Renewable energy: Trump's tempest

Written by Mark McLaughlin on 24 April 2018 in Inside Politics

Is Donald Trump’s prediction that wind power will destroy Scotland’s economy fake news?

Donald Trump in Scotland - Andrew Milligan/PAWire

Remember when Donald Trump was just a loudmouth property developer and fake news was ostensibly confined to The Daily Mash?

The man who would be president used a slightly less glamorous forum than the White House lawn to test out his singular brand of diplomacy in 2012, when he appeared in Scotland’s granite grey parliament to oppose a wind farm that would put him off his golf swing.

He had already realised that bombastic outbursts could trump facts in the arguments to come in the next half decade ­— but he hadn’t quite perfected his technique.

“If you dot your landscape with these horrible, horrible structures, you will do tremendous damage” to Scotland’s tourism industry, he shouted.

MSPs cried, “Where is the evidence?”

“I am the evidence,” said The Donald, repeatedly, declaring himself “a world-class expert in tourism” and much smarter than those so-called experts (Michael Gove must have been listening) who are just “doing it to make a paycheck”, in contrast to his own presumably philanthropic motive to Make Scotland Great Again.

Fast forward six years, and there is an emerging theory that Trump is indeed a genius, propagated by a “high-level government insider with Q clearance”. 

Initiates in the QAnon conspiracy know that Trump just pretended to collude with Russia to hire special counsel Robert Mueller to help him bring down ‘Deep State’ traitors and child sex traffickers that, by the way, include Hillary Clinton, Barack Obama and George Soros.

If this is true, then tourists will soon be shunning Scotland like a leper colony.

The first “windmill” at the European Offshore Wind Deployment Centre that will “destroy the financial wellbeing of Scotland” was installed this month.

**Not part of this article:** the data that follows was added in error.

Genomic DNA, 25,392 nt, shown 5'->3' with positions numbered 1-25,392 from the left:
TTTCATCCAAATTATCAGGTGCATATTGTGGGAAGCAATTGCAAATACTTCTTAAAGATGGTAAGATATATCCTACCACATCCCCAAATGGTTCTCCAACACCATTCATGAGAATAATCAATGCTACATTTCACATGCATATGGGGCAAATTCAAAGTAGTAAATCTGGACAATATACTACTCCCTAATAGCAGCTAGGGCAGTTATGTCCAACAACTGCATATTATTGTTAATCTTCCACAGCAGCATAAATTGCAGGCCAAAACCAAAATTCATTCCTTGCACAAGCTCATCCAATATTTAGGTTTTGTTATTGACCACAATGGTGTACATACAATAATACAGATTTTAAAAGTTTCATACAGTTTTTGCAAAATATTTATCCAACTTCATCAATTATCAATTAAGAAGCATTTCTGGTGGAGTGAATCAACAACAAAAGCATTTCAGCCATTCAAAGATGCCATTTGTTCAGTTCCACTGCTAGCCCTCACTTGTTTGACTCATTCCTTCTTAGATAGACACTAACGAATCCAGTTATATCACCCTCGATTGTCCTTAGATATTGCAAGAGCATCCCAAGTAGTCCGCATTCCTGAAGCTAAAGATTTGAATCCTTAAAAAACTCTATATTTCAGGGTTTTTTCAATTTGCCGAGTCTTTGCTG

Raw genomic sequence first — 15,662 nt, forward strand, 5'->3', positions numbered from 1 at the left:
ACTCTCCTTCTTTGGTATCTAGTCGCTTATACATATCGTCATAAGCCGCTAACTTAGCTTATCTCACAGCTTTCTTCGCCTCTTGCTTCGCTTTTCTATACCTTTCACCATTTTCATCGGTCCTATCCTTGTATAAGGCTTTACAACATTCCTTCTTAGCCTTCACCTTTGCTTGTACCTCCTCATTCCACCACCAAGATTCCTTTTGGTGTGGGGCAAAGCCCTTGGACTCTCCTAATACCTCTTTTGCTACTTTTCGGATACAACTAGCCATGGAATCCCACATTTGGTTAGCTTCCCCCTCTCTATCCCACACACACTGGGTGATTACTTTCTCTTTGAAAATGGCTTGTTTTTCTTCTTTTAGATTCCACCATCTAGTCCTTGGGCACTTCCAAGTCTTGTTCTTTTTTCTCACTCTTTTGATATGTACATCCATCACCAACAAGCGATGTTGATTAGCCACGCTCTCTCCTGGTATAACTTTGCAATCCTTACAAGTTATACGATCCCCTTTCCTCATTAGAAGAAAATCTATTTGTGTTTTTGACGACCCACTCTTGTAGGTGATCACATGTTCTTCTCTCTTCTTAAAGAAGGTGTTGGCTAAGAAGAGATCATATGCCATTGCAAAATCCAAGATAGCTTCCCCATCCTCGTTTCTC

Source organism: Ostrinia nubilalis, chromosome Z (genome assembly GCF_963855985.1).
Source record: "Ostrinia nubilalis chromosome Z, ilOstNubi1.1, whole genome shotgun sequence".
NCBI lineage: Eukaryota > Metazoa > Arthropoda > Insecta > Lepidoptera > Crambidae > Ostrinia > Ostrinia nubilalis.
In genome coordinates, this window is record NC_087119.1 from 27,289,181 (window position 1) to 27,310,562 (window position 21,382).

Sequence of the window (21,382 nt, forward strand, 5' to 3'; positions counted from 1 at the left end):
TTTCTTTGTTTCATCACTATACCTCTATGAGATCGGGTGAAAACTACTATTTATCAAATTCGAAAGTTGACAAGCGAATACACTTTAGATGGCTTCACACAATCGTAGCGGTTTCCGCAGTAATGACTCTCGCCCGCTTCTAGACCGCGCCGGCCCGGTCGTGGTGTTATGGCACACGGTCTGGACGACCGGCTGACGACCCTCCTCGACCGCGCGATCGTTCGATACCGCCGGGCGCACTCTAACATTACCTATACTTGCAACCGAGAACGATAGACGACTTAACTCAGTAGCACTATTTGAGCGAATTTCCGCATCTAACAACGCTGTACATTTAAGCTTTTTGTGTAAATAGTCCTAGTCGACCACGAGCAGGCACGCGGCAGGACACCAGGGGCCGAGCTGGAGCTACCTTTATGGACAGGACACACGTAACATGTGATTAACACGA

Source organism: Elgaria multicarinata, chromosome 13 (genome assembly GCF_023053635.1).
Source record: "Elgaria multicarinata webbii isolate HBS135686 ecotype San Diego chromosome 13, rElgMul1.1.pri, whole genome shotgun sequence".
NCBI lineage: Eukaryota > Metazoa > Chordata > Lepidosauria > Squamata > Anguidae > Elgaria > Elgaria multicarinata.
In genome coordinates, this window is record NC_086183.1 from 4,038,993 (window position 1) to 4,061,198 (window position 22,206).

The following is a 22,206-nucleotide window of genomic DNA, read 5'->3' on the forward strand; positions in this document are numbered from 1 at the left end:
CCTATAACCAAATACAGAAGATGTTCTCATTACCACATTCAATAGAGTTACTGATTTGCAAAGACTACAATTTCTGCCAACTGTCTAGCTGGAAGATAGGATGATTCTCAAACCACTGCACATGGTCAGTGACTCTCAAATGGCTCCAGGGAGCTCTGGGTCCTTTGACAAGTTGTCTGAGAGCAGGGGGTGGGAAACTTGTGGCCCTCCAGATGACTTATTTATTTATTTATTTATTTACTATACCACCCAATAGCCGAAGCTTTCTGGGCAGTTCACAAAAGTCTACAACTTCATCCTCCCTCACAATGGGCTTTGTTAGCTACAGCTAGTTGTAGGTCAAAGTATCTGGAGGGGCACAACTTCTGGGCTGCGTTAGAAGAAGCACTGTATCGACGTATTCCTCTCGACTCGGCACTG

The first photos show the turbine rising from the sea with its blades jutting out at an obtuse angle, like two fingers to Trump’s well-heeled golfers. The massive V sign is a reminder that The Best Negotiator In The World was outmanoeuvred by a bunch of green snowflakes and jumped up toon cooncillors in Scotland’s wee pretendy parliament.

His dire predictions for the Scottish economy have yet to emerge, according to the so-called experts at VisitScotland, with their figures, which are probably fake news.

Overnight tourist spending rose by eight per cent to £4.7bn between 2012 and 2016, wholly driven by a massive 23 per cent rise in overseas visitors to 2.75m.

That was before the turbine went up, though, and QAnon is reliably informed that April 2018 will be the month that Scottish tourism falls off a cliff.

Trump also declared in 2012 that “wind is a very inefficient form of energy” but the so-called experts at the Department for Business, Energy & Industrial Strategy didn’t get the memo, recording a record rise in renewable energy generation in 2017 due to improved storage capacity and higher wind speeds.

It is estimated the equivalent of 68 per cent of gross electricity consumption in Scotland came from renewable sources last year, up 14 points from 54 per cent in 2016.

And it didn’t stop there, according to those snowflakes at WWF Scotland and WeatherEnergy who reported even more record-breaking generation in the first three months of 2018.

Scottish onshore wind turbines provided 5,353,997 MWh to the National Grid, an increase of 44 per cent on the same period last year.

In January alone, renewable wind powered the equivalent of over five million homes, well over twice the number of households in Scotland, they said.

Trump will no doubt take solace in the wildly intermittent power generation, but even on the calmest day, Scottish turbines produced enough energy to power a city the size of Glasgow and when the wind really got up, they could have powered Scotland four times over.

For avoidance of doubt, The Donald declared in 2012 that he is “all for renewable energy”.

“I believe in wave technology and tide technology,” he said, presumably on the condition that the onshore connection infrastructure is nowhere near any of his golf courses.